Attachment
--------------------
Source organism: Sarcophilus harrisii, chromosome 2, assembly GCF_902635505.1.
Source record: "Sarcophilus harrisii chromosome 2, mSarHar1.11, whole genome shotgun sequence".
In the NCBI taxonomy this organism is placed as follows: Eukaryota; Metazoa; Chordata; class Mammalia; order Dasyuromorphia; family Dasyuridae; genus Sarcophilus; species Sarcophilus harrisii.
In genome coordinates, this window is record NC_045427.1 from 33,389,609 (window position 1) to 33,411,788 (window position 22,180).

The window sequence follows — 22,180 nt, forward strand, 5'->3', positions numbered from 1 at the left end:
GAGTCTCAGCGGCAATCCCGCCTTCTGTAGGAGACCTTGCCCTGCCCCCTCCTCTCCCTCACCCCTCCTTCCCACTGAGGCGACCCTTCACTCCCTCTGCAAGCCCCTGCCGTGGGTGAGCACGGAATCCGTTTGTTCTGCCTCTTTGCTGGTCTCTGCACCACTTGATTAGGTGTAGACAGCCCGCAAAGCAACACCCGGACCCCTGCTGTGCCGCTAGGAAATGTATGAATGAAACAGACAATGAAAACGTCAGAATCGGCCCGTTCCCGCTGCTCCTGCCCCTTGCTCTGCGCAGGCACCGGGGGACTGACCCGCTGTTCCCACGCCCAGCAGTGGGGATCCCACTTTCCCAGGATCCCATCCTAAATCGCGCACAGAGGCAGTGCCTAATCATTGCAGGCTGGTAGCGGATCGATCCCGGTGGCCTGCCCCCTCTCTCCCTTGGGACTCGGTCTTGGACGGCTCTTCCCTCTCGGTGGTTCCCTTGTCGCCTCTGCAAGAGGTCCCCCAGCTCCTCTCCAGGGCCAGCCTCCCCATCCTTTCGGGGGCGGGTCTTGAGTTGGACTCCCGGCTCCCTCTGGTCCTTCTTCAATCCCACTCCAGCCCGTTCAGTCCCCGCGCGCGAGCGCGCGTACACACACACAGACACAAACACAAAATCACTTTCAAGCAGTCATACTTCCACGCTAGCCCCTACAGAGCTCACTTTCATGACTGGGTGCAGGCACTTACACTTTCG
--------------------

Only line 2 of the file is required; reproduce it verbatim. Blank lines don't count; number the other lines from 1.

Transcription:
Source record: "Sarcophilus harrisii chromosome 2, mSarHar1.11, whole genome shotgun sequence".